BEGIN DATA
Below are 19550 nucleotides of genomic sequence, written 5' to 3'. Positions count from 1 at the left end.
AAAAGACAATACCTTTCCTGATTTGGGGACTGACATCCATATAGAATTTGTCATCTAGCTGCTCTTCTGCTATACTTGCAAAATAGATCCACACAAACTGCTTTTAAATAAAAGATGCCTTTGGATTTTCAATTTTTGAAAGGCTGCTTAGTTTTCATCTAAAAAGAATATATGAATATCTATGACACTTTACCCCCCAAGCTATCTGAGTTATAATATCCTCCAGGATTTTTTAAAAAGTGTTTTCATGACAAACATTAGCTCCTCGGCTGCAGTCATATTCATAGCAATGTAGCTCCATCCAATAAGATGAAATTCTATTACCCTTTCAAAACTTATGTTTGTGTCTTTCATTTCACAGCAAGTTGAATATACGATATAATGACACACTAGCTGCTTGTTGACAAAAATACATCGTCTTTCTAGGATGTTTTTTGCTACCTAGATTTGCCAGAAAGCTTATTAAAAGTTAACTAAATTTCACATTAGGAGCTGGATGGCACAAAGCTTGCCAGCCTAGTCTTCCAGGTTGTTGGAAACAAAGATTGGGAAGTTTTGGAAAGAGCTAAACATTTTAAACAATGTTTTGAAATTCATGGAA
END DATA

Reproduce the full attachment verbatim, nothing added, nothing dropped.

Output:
Below are 19550 nucleotides of genomic sequence, written 5' to 3'. Positions count from 1 at the left end.
AAAAGACAATACCTTTCCTGATTTGGGGACTGACATCCATATAGAATTTGTCATCTAGCTGCTCTTCTGCTATACTTGCAAAATAGATCCACACAAACTGCTTTTAAATAAAAGATGCCTTTGGATTTTCAATTTTTGAAAGGCTGCTTAGTTTTCATCTAAAAAGAATATATGAATATCTATGACACTTTACCCCCCAAGCTATCTGAGTTATAATATCCTCCAGGATTTTTTAAAAAGTGTTTTCATGACAAACATTAGCTCCTCGGCTGCAGTCATATTCATAGCAATGTAGCTCCATCCAATAAGATGAAATTCTATTACCCTTTCAAAACTTATGTTTGTGTCTTTCATTTCACAGCAAGTTGAATATACGATATAATGACACACTAGCTGCTTGTTGACAAAAATACATCGTCTTTCTAGGATGTTTTTTGCTACCTAGATTTGCCAGAAAGCTTATTAAAAGTTAACTAAATTTCACATTAGGAGCTGGATGGCACAAAGCTTGCCAGCCTAGTCTTCCAGGTTGTTGGAAACAAAGATTGGGAAGTTTTGGAAAGAGCTAAACATTTTAAACAATGTTTTGAAATTCATGGAA